Egypt’s public education system
Egypt, a North African country with more than 99 million people and a steadily increasing poverty rate, is currently suffering from an overpopulated and severely underfunded education system. However, recent news suggests that the country will be implementing new reform efforts for a better education system. On April 21, 2018, it was announced that a $500 million project aims to bring learning back to Egypt. The Supporting Egypt Education Reform Project, signed by The World Bank and Egypt, aims to bring learning back to the public school classroom and improve teaching conditions in Egypt’s public education system. The project’s intent is to improve teaching and learning conditions in Egypt’s currently poor public education infrastructure.

Egypt’s Educational Decline

Egypt has not always faced an urgency to improve the country’s quality of education. In the 1950s, Egypt was considered a popular country for young people in search of an education, and during this time President Gamal Abdel Nasser established free, national schools with instruction in Arabic. Students traveled from dozens of nearby countries to obtain a quality education at Cairo University or at al-Azhar University, the world’s second oldest surviving degree-granting institute.

However, in the 1980s, Egypt’s public education system took a turn for the worse due to a growing population and little reform, leading to extreme overcrowding and underfunding of the country’s schools and universities. In 2011, following the overthrow of Egypt’s long-time dictator Hosni Mubarak, hundreds of thousands of Egyptian youths took to the streets demanding public school and university change. However, seven years later, educational reform has been slow-moving, resulting in a still struggling education system, despite the few improvements made.

Currently, some of the main problems students in Egypt’s public schools face include:

  • Overcrowded classrooms, to the extent that students cannot find desks
  • Inability of teachers to supervise students
  • Extreme underfunding
  • Poor school maintenance (including broken windows, doors and desks)
  • Unrepaired water and sanitation systems
  • Inadequate science labs
  • A lack of technological resources for students
  • Poor understanding of the courses by teachers
  • Obsolete teaching practices, including politically-centered lessons that ignore essential school subjects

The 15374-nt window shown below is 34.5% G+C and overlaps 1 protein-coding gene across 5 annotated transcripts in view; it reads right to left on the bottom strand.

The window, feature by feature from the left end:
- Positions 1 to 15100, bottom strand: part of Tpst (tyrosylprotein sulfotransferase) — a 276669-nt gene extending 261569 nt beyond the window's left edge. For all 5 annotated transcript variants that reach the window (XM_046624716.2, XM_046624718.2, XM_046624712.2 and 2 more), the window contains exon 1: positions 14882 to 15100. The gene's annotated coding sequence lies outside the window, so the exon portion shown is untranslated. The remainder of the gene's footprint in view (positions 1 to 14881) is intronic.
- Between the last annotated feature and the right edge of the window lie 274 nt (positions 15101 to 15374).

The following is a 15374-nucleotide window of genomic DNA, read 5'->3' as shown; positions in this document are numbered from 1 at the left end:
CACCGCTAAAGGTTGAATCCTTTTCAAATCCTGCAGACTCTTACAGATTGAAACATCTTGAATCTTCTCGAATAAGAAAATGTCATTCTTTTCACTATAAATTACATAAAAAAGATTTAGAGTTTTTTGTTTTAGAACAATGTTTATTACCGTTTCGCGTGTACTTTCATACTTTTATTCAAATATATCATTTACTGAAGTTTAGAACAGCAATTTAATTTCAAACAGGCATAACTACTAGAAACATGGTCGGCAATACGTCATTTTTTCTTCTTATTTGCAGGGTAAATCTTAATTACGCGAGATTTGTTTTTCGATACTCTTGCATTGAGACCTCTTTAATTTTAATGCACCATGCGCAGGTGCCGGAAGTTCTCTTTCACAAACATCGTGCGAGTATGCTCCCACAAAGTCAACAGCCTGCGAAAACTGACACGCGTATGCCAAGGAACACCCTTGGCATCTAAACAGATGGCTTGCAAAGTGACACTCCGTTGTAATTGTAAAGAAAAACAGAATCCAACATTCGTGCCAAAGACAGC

Additionally, most students in Egypt’s public schools have to take private tutoring classes after school because the education available in their school is so poor that sufficient knowledge and success are not assured.

The Need to Bring Learning Back to Egypt

In 2016, 14.3 million people, or 20.1 percent of Egypt’s population, were illiterate. Females made up 9.1 million of that number, amounting to 26 percent of Egypt’s female population, compared to only 14.4 percent of men. Illiteracy makes it harder to rise out of poverty, as a lack of education can pass down through families, reducing the chance that anyone in the family will be able to pull themselves out of poverty.

However, Egypt’s education system is planned to receive an upgrade that can help decrease the country’s illiteracy rate. In support of improving Egypt’s education system, The World Bank and Egypt’s five-year, $500 million project aims to bring learning back to Egypt and intends to widen access to quality kindergarten for around 500,000 children and train 500,000 teachers and education officials, all while equipping 1.5 million students and teachers with modern technology. Also, a new student assessment and examinations system will be utilized for more than two million Egyptian students.

This $500 million project aims to bring learning back to Egypt in several ways, including improvements in access to and the quality of early childhood education, implementation of a credible student assessment and examination system, enhancements to the size of teaching staffs and the application of digital learning resources.

The World Bank is a global partnership that helps developing countries find solutions to the toughest global and local development challenges.

– Natalie Shaw

Photo: Flickr